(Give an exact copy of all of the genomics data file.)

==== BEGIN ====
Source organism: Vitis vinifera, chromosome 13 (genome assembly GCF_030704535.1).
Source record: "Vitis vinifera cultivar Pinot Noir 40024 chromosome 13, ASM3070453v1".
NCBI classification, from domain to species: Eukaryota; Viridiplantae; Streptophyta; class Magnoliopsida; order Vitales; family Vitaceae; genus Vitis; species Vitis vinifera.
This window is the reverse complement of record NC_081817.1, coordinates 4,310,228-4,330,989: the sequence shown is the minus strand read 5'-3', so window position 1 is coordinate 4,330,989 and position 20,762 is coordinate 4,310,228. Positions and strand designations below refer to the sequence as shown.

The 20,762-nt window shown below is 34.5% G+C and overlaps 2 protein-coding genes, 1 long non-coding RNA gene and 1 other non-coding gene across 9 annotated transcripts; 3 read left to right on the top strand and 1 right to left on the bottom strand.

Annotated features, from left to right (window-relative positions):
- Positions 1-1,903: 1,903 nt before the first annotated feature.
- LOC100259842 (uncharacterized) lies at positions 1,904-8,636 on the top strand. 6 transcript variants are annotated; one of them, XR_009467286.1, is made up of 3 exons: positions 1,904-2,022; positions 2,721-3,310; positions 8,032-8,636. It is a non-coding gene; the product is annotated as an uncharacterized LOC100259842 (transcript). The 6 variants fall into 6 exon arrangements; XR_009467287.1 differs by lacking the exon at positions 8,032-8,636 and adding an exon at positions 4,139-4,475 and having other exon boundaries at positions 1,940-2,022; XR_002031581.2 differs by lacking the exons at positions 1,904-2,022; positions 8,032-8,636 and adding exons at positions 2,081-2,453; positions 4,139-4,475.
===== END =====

Source organism: Vitis vinifera, chromosome 13 (genome assembly GCF_030704535.1).
Source record: "Vitis vinifera cultivar Pinot Noir 40024 chromosome 13, ASM3070453v1".
NCBI classification, from domain to species: Eukaryota; Viridiplantae; Streptophyta; class Magnoliopsida; order Vitales; family Vitaceae; genus Vitis; species Vitis vinifera.
This window is the reverse complement of record NC_081817.1, coordinates 4,310,228-4,330,989: the sequence shown is the minus strand read 5'-3', so window position 1 is coordinate 4,330,989 and position 20,762 is coordinate 4,310,228. Positions and strand designations below refer to the sequence as shown.

The 20,762-nt window shown below is 34.5% G+C and overlaps 2 protein-coding genes, 1 long non-coding RNA gene and 1 other non-coding gene across 9 annotated transcripts; 3 read left to right on the top strand and 1 right to left on the bottom strand.

Annotated features, from left to right (window-relative positions):
- Positions 1-1,903: 1,903 nt before the first annotated feature.
- LOC100259842 (uncharacterized) lies at positions 1,904-8,636 on the top strand. 6 transcript variants are annotated; one of them, XR_009467286.1, is made up of 3 exons: positions 1,904-2,022; positions 2,721-3,310; positions 8,032-8,636. It is a non-coding gene; the product is annotated as an uncharacterized LOC100259842 (transcript). The 6 variants fall into 6 exon arrangements; XR_009467287.1 differs by lacking the exon at positions 8,032-8,636 and adding an exon at positions 4,139-4,475 and having other exon boundaries at positions 1,940-2,022; XR_002031581.2 differs by lacking the exons at positions 1,904-2,022; positions 8,032-8,636 and adding exons at positions 2,081-2,453; positions 4,139-4,475.